Reproductive behavior in sport horse mares can range from annoying to performance-limiting. For this reason, many mare owners and their veterinarians try to control or eliminate it. However, how do you really know if her reproductive system is to blame?

Dirk Vanderwall, DVM, PhD, Dipl. ACT, set out to address this concern and offer ways to manage undesirable behavior in his presentation at the 2017 American Association of Equine Practitioners convention, held Nov. 17-21 in San Antonio, Texas. Vanderwall is a professor of horse reproduction at Utah State University’s School of Veterinary Medicine, in Logan.

At the start of his presentation, he polled the veterinary audience and found that 79% believed that estrous behavior affects some mares’ performance. These results were similar to those from a survey of more than 750 veterinarians in which 90% believed the estrous cycle affects mares’ performance.

Based on the latter survey, said Vanderwall, the most frequently reported performance-inhibiting clinical sign associated with the estrous cycle was attitude change. Others included tail-swishing, difficulty training, squealing, excess urination, kicking, and diminished performance.

But before getting into the possible causes of these behaviors, Vanderwall reviewed mare reproductive physiology and seasonality.

The key ovarian hormones regulating reproductive behavior, he said, are estrogen and progesterone. “The primary hormonal product driving the display of estrous behavior is estrogen,” he said. “Progesterone is key to blocking estrous behavior.”

When a mare is in heat, her estrogen levels are high and her progesterone low. Post-ovulation, her progesterone levels rise.

Like many mammals, horses are seasonal breeders. In winter, mares’ hypothalamic-anterior pituitary-ovarian axis (which regulates her reproductive processes) is inactive, while in summer it’s at peak activity. During the spring and fall its activity increases and decreases, respectively.

So, many owners will see irregular or prolonged periods of estrous behavior during the spring transition, he explained, followed by more regular estrous cycles in the summer. Mares will again display irregular ovarian activity in the fall before ceasing it altogether going into winter.

During estrus, said Vanderwall, the mare’s high estrogen levels generally cause her to stand base-wide behind, lean toward stallions or other stimuli, raise and hold her tail to one side, pass small amounts of urine frequently, and display clitoris “winking.” During diestrus (the phase between periods of heat), high progesterone levels generally trigger behaviors such as agitated movement, tail-swishing, ear-pinning and tense facial muscles, urine-squirting, aggression, and vocalization toward stallions.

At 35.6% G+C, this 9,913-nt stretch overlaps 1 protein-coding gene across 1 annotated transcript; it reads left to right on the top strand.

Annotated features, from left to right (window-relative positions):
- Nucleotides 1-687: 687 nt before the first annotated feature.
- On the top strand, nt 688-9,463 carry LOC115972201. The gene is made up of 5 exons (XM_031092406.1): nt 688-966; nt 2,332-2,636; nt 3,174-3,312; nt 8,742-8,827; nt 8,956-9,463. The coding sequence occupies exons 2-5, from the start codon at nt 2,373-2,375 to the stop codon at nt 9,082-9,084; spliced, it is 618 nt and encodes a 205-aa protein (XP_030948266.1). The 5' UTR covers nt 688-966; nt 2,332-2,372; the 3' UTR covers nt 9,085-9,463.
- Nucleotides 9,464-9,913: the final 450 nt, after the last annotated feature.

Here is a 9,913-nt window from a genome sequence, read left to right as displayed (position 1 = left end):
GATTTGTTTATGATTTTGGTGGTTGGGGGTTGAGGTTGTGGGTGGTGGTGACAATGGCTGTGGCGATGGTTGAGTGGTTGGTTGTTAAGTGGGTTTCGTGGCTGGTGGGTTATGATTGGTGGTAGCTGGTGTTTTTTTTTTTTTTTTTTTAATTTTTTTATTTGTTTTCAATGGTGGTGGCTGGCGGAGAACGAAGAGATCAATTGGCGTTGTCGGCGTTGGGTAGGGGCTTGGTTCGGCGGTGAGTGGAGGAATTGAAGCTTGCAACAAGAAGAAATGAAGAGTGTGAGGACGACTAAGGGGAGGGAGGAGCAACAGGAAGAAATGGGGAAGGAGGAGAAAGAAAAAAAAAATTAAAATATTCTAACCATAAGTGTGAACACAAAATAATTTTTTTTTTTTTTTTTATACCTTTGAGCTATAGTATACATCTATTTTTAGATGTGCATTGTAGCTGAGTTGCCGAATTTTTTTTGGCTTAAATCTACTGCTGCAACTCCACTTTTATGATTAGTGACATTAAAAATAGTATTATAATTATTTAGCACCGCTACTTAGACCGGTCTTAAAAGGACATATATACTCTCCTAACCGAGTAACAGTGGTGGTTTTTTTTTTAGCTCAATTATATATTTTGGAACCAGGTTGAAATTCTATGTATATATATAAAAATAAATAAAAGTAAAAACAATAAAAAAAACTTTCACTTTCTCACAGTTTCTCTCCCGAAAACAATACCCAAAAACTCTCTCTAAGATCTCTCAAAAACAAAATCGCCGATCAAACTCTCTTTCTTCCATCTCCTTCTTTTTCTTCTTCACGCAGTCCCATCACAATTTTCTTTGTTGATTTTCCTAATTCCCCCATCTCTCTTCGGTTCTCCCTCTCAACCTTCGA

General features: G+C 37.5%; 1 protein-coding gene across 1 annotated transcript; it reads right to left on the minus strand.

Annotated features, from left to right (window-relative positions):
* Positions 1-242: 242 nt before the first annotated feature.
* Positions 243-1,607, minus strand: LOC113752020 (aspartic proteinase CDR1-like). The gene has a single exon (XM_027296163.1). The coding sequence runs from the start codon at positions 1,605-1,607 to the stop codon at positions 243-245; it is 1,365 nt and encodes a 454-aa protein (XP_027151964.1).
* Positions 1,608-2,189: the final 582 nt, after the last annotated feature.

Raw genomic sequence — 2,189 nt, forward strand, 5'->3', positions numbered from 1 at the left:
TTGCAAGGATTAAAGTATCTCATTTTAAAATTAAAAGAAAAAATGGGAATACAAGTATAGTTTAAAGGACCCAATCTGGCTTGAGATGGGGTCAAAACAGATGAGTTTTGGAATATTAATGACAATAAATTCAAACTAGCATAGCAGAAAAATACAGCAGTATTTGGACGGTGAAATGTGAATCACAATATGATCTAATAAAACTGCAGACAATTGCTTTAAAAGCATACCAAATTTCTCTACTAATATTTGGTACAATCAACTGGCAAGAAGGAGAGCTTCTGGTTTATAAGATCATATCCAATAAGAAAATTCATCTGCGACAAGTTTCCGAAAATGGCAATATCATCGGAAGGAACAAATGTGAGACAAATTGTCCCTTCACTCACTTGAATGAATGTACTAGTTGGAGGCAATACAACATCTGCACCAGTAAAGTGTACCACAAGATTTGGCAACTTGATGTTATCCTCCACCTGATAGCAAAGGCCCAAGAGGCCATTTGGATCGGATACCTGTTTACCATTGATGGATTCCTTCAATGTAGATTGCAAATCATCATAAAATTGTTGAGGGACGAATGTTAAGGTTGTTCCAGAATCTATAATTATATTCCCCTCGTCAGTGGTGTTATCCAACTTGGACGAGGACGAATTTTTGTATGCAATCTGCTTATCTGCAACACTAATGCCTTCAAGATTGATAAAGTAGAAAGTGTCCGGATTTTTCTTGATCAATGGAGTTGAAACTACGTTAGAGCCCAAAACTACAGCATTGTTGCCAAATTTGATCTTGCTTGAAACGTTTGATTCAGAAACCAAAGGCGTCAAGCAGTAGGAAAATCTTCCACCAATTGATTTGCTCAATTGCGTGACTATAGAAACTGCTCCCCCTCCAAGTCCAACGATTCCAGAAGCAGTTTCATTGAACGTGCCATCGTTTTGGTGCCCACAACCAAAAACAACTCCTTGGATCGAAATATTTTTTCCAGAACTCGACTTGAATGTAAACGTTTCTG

“In addition to their effects on mare behavior, estrogen and progesterone profoundly affect the physical and ultrasonographic characteristics of the tubular genitalia,” said Vanderwall. Thus, ultrasound is a critical tool in determining a mare’s hormonal state.

Going back to the initial list of performance-affecting behaviors veterinarians noted in the survey, it’s evident that it includes behaviors associated with both estrogen and progesterone. Furthermore, said Vanderwall, some problematic behaviors that get blamed on estrus are in fact signs of submissive behavior, urogenital discomfort, or stallionlike behavior.

So, “when evaluating an owner/trainer complaint of an estrous-cycle-related behavior or performance problem in a mare, the veterinarian should first determine whether the problematic behavior is or is not related to the reproductive status of the mare,” he said.

This includes a complete physical exam to rule out any other medical conditions, then gathering a history from the owner to determine if the behavior correlates with specific reproductive events. Then the veterinarian can perform a transrectal palpation and ultrasound examination to evaluate the reproductive tract.

If the mare is, indeed, cycling, Vanderwall recommends tracking her reproductive status over one or more estrous cycles. This involves veterinarians performing transrectal palpation and ultrasound a couple of times a week for three to four weeks. They might identify signs of pain during manual evaluation of the ovary, back sensitivity, or coliclike pain. In the latter two scenarios, the mare might benefit from an ovulatory agent to reduce the time the follicle is present on the ovary or administration of hormones to suppress ovarian follicular activity, he said.

If these serial exams confirm that the mare’s hormonal status correlates with her problematic behavior, Vanderwall said the veterinarian might prescribe hormone therapy to mimic diestrus (e.g., altrenogest), prolong diestrus (e.g., oxytocin), mimic/induce the winter anovulatory state (e.g, via ovariectomy), or mimic/induce estrus (e.g., the prostaglandin PGF2α).

Summing up, Vanderwall said veterinarians should perform a careful assessment of a mare’s hormonal status/reproductive state to determine whether there’s a definitive, repeatable relationship between it and her undesirable behavior. If so, “it behooves the practitioner to use an evidence-based approach when attempting to regulate reproductive behavior and to choose the most appropriate treatment to eliminate the underlying causes of the issue.”